As the world’s population grows and becomes more affluent, human impact on the global environment also increases. This course examines a set of global environmental issues including population growth, ozone layer depletion, climate change, air pollution, the environmental consequences of energy supply and demand decisions and sustainable development. It provides an overview of the scientific basis for these problems and examines past, present and possible future policy responses.
As global populations grow and affluence increases the use of natural resources, pollutant emissions and greenhouse gas emissions are increasing while undisturbed natural ecosystems are disappearing. As a result of unsustainable practices, the world is confronting increasing environmental challenges.
Princeton University can help lead the world to a more sustainable path. Under President Eisgruber’s leadership, Princeton University is planning substantial commitments to increasing sustainability on campus as both a vehicle for education and for environmental leadership. The...
Designed to improve students' skill, confidence and judgment in use of science in policy applications. Using case studies, real-world examples, and in-class exercises, in the areas of atmospheric and energy policy, the emphasis is on preparing both non-scientists and scientists to use, understand, and critique science in environmental policy applications. Exercises are scaled to the student's background.
Climate change is a global environmental threat that will have increasingly undesirable effects around the world in our lifetimes. International negotiations to limit the emissions of long-lived greenhouse gases (GHG) have not yet succeeded in placing needed limits on emissions. There is a very real possibility that current emissions of GHG have already committed the world to “dangerous anthropogenic interference with the climate system”. There are, however, domestic initiatives to reduce GHG emissions. Our workshop will examine opportunities to reduce methane emissions from the extraction of... Read more about WWS 591c. Policy Workshop: State Policies on Hydraulic Fracturing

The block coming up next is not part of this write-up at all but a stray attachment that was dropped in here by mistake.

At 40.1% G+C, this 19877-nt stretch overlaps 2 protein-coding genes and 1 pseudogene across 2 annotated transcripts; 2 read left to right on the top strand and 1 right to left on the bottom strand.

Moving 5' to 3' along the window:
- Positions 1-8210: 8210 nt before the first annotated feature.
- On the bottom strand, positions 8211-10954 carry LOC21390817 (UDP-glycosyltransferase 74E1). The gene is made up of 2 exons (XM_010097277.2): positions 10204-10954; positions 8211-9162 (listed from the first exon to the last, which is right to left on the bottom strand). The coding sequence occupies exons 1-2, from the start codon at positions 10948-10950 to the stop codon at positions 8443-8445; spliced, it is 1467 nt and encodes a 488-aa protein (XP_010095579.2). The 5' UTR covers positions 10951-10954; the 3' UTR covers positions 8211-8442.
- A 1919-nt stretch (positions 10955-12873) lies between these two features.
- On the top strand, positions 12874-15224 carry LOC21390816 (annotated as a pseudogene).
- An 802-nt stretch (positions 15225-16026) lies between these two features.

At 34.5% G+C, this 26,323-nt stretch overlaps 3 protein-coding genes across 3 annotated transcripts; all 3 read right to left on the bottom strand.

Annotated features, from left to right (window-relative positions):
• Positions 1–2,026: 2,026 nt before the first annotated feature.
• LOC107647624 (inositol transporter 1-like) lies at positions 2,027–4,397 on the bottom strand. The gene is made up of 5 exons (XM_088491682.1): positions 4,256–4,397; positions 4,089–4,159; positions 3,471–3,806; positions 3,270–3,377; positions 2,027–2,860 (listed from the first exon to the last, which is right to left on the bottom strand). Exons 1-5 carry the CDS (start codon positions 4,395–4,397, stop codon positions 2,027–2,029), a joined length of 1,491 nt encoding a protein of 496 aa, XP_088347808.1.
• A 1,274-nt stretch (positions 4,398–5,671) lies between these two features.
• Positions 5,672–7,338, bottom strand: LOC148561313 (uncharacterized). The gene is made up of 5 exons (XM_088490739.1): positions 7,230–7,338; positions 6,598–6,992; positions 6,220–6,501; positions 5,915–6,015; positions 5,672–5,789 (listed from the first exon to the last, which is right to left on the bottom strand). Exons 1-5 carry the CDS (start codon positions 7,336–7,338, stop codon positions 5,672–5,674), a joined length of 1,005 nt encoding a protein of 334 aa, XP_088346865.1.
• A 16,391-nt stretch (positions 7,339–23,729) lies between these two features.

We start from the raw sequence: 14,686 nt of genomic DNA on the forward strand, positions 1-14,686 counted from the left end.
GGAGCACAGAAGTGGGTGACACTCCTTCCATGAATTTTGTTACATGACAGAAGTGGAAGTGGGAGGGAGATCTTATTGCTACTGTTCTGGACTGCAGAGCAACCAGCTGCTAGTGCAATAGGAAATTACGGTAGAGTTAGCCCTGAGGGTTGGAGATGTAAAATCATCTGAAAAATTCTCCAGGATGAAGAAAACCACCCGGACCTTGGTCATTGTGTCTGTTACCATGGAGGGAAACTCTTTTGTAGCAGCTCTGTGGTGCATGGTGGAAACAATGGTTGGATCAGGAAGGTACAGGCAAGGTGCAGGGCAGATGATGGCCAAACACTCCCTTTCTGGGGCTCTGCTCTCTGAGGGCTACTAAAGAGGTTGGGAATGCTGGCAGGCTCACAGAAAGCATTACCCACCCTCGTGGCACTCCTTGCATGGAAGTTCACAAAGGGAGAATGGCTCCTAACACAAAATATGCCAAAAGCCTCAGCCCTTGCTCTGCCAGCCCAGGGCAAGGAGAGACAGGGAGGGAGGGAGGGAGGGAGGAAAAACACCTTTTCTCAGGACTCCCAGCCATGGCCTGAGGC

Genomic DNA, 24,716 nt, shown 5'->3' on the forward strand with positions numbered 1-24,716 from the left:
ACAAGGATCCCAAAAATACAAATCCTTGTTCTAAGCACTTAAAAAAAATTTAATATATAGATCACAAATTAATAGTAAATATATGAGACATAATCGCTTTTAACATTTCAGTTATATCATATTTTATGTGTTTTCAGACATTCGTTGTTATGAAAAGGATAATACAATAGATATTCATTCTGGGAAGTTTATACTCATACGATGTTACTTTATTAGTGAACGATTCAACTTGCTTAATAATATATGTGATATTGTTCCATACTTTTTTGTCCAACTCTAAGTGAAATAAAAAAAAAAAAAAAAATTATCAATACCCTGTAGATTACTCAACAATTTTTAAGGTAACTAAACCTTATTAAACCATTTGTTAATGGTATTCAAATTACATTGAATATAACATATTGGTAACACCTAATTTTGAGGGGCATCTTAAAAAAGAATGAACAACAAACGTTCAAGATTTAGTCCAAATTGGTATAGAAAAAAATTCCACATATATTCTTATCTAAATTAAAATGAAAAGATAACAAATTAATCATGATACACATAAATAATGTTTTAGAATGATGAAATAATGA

Climate change is a global environmental threat that will have increasingly undesirable effects around the world in our lifetimes. International negotiations to limit the emissions of long-lived greenhouse gases (GHG) have stalled. There is a very real possibility that current emissions of GHG have already committed the world to “dangerous anthropogenic interference with the climate system”. There are, however, cooperative initiatives to reduce methane. Methane is a powerful short-lived greenhouse gas (approximately 20 (50) times as potent as carbon dioxide over 100 (20) years with lifetime... Read more about WWS 591e: Policy Workshop: Methane Mitigation - Technical and Policy Opportunities
Climate change is a global environmental threat which will have increasingly undesirable effects around the world in our lifetimes. International negotiations to limit the emissions of long lived greenhouse gases (GHG) have stalled. There is a very real possibility that current emissions of GHG have already committed the world to “dangerous anthropogenic interference with the climate system”. Given current and projected GHG emissions and the domestic and international political situations, the goal of this workshop is to identify fast action technological and regulatory strategies to reduce... Read more about WWS591e: Policy Workshop: Post-Copenhagen Climate Change Initiatives: Fast Action Mitigation Strategies